Gramercy Park

Gramercy Park[note 1] (/ˈɡræmərsi/) is the name of both a small, fenced-in private park[5] and the surrounding neighborhood that is referred to also as Gramercy,[6] in the New York City borough of Manhattan in New York, United States.[7]

Gramercy Park
Neighborhood and park in Manhattan
The view from the south gate of Gramercy Park, looking north from Gramercy Park South (East 20th Street), with the statue of Edwin Booth in the center. The Gramercy Park Hotel is visible in the left background. (May 2007)
Location in New York City
Coordinates: 40.738°N 73.986°W / 40.738; -73.986
Country United States
State New York
CityNew York City
Community DistrictManhattan 5,[1] Manhattan 6[2]
Time zoneUTC−5 (Eastern)
  Summer (DST)UTC−4 (EDT)
ZIP Codes
10003, 10010
Area code(s)212, 332, 646, and 917
Gramercy Park Historic District
LocationManhattan, New York City
Roughly bounded by:
Coordinates40°44′16″N 73°59′10″W
Architectural styleGreek Revival, Italianate, Gothic Revival
NRHP reference No.80002691
Added to NRHPJanuary 23, 1980[4]

The approximately 2-acre (0.8 ha) park, located in the Gramercy Park Historic District,[8] is one of two private parks in New York City – the other is Sunnyside Gardens Park in Queens[9][10][11] – as well as one of only three in the state;[12] only people residing around the park who pay an annual fee have a key,[13] and the public is not generally allowed in – although the sidewalks of the streets around the park are a popular jogging, strolling, and dog-walking route.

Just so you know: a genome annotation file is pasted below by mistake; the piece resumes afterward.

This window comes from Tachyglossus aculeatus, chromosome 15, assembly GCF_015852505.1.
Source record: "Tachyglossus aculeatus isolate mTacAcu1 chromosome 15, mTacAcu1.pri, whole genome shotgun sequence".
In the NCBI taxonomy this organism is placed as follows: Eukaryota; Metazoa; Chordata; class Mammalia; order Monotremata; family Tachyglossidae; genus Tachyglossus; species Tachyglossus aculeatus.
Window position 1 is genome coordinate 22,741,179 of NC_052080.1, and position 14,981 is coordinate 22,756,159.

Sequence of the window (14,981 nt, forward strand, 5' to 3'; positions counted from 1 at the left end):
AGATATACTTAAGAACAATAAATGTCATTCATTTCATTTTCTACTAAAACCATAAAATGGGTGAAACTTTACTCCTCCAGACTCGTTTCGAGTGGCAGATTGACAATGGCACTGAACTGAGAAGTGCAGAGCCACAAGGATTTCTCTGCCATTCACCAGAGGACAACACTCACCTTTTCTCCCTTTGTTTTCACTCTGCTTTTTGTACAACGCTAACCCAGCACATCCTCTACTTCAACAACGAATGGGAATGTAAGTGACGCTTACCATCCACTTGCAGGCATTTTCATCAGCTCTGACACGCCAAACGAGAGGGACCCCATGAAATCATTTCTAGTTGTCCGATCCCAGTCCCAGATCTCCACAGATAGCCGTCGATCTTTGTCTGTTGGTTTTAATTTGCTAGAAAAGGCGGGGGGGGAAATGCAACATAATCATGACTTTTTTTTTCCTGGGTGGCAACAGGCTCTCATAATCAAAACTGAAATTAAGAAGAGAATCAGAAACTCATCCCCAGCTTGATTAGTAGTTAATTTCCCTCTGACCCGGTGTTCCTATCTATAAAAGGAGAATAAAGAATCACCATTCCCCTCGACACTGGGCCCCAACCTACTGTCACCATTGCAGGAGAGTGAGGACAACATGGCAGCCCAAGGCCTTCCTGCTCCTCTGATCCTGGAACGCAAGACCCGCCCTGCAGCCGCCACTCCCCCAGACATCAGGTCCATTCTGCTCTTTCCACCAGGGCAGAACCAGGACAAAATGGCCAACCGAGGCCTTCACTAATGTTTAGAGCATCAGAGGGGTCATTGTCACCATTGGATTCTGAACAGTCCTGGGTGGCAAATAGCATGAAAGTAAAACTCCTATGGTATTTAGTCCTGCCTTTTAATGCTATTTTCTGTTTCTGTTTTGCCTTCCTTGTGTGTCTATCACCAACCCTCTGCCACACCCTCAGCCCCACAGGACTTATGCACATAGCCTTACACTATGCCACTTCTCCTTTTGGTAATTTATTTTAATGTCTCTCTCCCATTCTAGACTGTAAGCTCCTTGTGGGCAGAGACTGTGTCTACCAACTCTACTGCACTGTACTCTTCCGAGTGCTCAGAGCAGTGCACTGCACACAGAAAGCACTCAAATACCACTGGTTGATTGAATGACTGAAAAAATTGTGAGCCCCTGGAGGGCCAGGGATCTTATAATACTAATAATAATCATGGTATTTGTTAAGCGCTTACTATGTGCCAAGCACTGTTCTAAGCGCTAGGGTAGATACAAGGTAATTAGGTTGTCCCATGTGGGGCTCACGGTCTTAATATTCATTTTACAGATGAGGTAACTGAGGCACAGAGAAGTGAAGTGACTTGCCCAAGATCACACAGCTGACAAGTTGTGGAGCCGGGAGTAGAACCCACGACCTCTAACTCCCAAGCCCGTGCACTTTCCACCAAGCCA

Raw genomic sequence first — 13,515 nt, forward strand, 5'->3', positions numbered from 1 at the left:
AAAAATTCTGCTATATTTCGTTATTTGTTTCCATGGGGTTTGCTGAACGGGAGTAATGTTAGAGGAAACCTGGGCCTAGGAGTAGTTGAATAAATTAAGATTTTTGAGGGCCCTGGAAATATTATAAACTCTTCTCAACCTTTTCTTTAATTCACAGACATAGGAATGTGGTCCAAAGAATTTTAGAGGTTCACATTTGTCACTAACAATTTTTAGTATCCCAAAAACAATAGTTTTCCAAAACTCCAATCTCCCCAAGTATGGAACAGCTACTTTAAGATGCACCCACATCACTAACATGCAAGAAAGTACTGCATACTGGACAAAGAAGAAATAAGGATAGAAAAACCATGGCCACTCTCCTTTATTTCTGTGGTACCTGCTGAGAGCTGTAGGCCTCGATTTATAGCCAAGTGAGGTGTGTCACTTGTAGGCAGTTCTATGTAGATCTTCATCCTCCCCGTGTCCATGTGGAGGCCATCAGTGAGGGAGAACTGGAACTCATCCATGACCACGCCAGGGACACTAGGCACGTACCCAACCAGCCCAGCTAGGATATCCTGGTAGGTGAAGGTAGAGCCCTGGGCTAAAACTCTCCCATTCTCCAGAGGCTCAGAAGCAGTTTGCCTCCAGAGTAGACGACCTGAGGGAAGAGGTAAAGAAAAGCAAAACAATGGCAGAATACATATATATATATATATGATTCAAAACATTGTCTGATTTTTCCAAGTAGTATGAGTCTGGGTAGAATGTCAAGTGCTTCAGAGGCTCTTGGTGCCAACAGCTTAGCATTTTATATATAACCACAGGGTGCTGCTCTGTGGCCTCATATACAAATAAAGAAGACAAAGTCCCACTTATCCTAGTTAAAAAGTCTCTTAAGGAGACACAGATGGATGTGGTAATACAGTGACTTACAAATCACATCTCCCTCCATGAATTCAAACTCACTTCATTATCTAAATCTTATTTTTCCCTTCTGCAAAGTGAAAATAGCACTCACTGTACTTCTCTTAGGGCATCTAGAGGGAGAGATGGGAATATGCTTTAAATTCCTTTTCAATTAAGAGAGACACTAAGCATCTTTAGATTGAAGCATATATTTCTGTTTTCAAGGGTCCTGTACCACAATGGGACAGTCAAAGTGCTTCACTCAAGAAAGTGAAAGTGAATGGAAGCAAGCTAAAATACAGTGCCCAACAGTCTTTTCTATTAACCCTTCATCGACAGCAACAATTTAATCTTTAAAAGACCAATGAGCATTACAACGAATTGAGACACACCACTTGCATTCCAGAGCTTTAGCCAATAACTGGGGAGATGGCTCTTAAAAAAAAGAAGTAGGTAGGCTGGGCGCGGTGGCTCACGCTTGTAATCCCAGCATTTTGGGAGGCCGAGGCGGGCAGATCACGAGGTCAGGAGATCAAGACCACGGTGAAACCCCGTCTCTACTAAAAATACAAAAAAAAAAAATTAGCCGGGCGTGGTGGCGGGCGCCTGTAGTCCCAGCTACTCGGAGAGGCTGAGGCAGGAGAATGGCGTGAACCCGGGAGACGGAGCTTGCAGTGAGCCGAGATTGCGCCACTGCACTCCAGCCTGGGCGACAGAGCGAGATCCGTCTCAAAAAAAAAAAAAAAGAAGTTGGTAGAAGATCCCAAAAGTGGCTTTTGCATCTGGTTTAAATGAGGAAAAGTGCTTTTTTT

The neighborhood is mostly located within Manhattan Community District 6,[2] with a small portion in Community District 5.[1] It is generally perceived to be a quiet and safe area.[13]

The neighborhood, associated historic district, and park have generally received positive reviews. Calling it "a Victorian gentleman who has refused to die", Charlotte Devree in The New York Times said that "There is nothing else quite like Gramercy Park in the country."[14] When the New York City Landmarks Preservation Commission created the Gramercy Park Historic District in 1966, they quoted from John B. Pine's 1921 book, The Story of Gramercy Park:

The laying out of Gramercy Park represents one of the earliest attempts in this country at 'City Planning'. ... As a park given to the prospective owners of the land surrounding it and held in trust for those who made their homes around it, Gramercy Park is unique in this City, and perhaps in this country, and represents the only neighborhood, with possibly one exception, which has remained comparatively unchanged for eighty years – the Park is one of the City's Landmarks.[8]

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